As embedded processors and applications become increasingly complex, good benchmarks are more important than ever. System designers need good benchmarks to judge whether a processor will meet the needs of their applications, and to make accurate comparisons among processors. Processor developers need good benchmarks to assess how their processors stack up against the competition, and to prove their processors' capabilities to customers.
But what exactly comprises a good benchmark?
One obvious requirement is that the tasks performed by the benchmark must provide a good representation of the tasks performed by the application of interest. Trying to assess video compression performance using a packet-processing benchmark is like trying to weigh something using a thermometer.
A second characteristic of a good benchmark is less obvious, but equally important: The manner in which the benchmark is implemented must reflect the manner in which the application will be implemented. For example, if the application is going to be implemented by compiling plain C code with no optimization, then that's how the benchmark should be implemented. On the other hand, if the application is going to be carefully optimized for the target processor (taking into account memory organization, instruction set, pipeline, etc.), then the benchmark must also be carefully optimized for the target processor.
In embedded digital signal processing applications, performance-critical code is usually carefully optimized. This is true regardless of whether the target is a DSP processor, MCU, CPU, or something else. And it continues to be true even though applications are becoming larger, processors are becoming more complex, and development teams are shrinking. Development teams have less time for optimization, but that doesn't mean that performance-critical code isn't optimized. Rather, it means that the optimization is often done elsewhere; by the processor vendor, a third-party software component provider, or a consulting firm specializing in optimization.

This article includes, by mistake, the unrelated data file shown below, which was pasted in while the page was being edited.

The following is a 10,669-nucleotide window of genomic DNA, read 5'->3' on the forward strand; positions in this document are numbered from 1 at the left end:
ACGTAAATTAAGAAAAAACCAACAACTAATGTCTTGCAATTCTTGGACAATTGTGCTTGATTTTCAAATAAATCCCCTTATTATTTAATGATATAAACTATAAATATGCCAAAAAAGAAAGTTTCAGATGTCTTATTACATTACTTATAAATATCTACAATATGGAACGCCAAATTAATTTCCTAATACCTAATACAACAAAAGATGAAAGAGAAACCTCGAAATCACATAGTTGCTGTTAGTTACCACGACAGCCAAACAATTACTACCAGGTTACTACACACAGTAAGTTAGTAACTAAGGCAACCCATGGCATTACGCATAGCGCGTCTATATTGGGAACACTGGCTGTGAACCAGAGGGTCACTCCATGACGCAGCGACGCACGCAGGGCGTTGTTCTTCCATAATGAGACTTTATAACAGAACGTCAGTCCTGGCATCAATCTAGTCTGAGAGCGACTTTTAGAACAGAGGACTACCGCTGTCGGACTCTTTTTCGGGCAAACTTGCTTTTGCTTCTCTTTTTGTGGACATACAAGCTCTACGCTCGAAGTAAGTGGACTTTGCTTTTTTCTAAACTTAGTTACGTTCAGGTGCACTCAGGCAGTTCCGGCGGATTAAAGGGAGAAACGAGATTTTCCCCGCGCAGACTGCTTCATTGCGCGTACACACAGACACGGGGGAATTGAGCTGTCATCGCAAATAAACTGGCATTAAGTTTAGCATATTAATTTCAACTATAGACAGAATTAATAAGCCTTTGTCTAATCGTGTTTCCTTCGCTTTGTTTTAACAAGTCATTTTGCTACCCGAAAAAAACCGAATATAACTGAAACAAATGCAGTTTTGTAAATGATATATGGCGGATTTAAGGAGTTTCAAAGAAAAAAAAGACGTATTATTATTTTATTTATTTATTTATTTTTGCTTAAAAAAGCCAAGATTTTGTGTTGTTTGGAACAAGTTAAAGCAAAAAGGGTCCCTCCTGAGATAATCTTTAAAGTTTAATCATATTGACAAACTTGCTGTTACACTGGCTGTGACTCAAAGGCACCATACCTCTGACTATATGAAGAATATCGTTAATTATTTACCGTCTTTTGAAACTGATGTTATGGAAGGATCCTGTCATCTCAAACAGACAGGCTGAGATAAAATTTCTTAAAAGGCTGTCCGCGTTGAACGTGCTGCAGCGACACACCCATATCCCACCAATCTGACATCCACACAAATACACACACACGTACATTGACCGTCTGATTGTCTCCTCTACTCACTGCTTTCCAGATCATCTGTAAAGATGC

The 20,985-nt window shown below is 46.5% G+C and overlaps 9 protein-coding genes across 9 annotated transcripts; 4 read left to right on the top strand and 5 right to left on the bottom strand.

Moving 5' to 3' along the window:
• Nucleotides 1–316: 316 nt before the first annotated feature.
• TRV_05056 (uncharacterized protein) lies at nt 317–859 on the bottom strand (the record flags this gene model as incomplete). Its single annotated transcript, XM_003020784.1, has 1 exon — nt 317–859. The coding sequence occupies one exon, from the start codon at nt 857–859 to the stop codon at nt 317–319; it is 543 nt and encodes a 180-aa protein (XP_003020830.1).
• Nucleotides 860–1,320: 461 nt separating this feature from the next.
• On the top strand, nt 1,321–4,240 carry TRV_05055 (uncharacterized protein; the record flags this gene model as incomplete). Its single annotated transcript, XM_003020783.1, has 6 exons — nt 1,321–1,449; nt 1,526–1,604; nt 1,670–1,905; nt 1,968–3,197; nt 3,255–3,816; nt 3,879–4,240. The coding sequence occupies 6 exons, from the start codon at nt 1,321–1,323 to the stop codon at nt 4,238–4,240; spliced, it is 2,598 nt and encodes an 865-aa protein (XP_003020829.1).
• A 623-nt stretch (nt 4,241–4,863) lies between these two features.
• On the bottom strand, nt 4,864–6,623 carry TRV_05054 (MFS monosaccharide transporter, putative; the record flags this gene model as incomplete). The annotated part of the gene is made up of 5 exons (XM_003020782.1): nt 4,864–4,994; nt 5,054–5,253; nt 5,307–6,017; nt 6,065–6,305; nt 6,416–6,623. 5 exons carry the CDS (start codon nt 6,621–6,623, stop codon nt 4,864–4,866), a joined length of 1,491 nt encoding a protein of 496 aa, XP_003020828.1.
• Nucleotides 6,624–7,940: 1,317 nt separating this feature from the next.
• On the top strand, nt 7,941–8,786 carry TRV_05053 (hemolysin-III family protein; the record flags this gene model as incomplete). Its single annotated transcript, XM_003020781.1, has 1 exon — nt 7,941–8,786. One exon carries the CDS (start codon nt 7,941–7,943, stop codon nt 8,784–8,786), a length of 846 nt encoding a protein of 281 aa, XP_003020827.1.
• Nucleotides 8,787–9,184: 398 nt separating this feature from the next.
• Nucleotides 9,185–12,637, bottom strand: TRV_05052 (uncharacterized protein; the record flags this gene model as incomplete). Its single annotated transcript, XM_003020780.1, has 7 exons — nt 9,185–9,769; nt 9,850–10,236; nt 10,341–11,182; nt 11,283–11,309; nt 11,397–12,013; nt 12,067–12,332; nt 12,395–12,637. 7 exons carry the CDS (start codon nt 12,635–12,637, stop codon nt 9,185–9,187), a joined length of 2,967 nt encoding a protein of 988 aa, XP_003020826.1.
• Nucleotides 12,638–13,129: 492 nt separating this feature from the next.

Since the performance-critical application code is going to be optimized, a benchmark intended to represent the performance of processors in the application must also be optimized. For this reason, BDTI benchmarks are carefully optimized for each target processor. Optimization of the benchmarks is sometimes done by BDTI, in which case the processor vendor's engineers review BDTI's work to see if further improvements are possible. In other cases, the optimization work is done by the processor vendor's engineers, in which case BDTI, as part of the process of certifying the results, carefully reviews the results to see whether additional optimization is possible. By ensuring that the benchmark implementations are thoroughly optimized, BDTI ensures that the results are meaningful.
Recently, BDTI was engaged by a chip manufacturer to perform a competitive analysis comparing a set of competing licensable computer vision co-processor cores. Because several of the processor cores being studied were very new, there was little benchmark data available, and what was available was not always reliable. Using its detailed knowledge of computer vision applications, processor architectures, and optimization techniques, BDTI was able to separate the reliable data from the unreliable data. This enabled BDTI's client to obtain an accurate picture of how the co-processors stacked up, despite the limited data available.
If you're a processor user in need of reliable data to guide processor selection – or a processor supplier in need of objective competitive analysis, or credible evidence of your processor's advantages, contact Jeremy Giddings at BDTI (giddings@BDTI.com) to learn more about how BDTI can meet your needs.